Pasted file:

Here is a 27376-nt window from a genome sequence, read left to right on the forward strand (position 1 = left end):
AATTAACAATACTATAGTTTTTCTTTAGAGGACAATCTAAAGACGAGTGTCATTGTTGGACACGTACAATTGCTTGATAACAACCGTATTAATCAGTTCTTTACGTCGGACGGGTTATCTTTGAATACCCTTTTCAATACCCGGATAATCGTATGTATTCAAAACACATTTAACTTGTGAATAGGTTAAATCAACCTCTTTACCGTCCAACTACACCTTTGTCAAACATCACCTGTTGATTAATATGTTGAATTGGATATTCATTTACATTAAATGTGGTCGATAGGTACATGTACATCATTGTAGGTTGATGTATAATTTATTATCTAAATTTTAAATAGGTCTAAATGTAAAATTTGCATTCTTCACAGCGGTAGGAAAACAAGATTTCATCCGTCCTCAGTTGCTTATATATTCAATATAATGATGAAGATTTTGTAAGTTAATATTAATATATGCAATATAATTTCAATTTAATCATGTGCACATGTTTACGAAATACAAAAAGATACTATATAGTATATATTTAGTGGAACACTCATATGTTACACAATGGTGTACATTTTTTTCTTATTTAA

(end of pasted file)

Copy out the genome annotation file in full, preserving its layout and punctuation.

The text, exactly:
Here is a 27376-nt window from a genome sequence, read left to right on the forward strand (position 1 = left end):
AATTAACAATACTATAGTTTTTCTTTAGAGGACAATCTAAAGACGAGTGTCATTGTTGGACACGTACAATTGCTTGATAACAACCGTATTAATCAGTTCTTTACGTCGGACGGGTTATCTTTGAATACCCTTTTCAATACCCGGATAATCGTATGTATTCAAAACACATTTAACTTGTGAATAGGTTAAATCAACCTCTTTACCGTCCAACTACACCTTTGTCAAACATCACCTGTTGATTAATATGTTGAATTGGATATTCATTTACATTAAATGTGGTCGATAGGTACATGTACATCATTGTAGGTTGATGTATAATTTATTATCTAAATTTTAAATAGGTCTAAATGTAAAATTTGCATTCTTCACAGCGGTAGGAAAACAAGATTTCATCCGTCCTCAGTTGCTTATATATTCAATATAATGATGAAGATTTTGTAAGTTAATATTAATATATGCAATATAATTTCAATTTAATCATGTGCACATGTTTACGAAATACAAAAAGATACTATATAGTATATATTTAGTGGAACACTCATATGTTACACAATGGTGTACATTTTTTTCTTATTTAA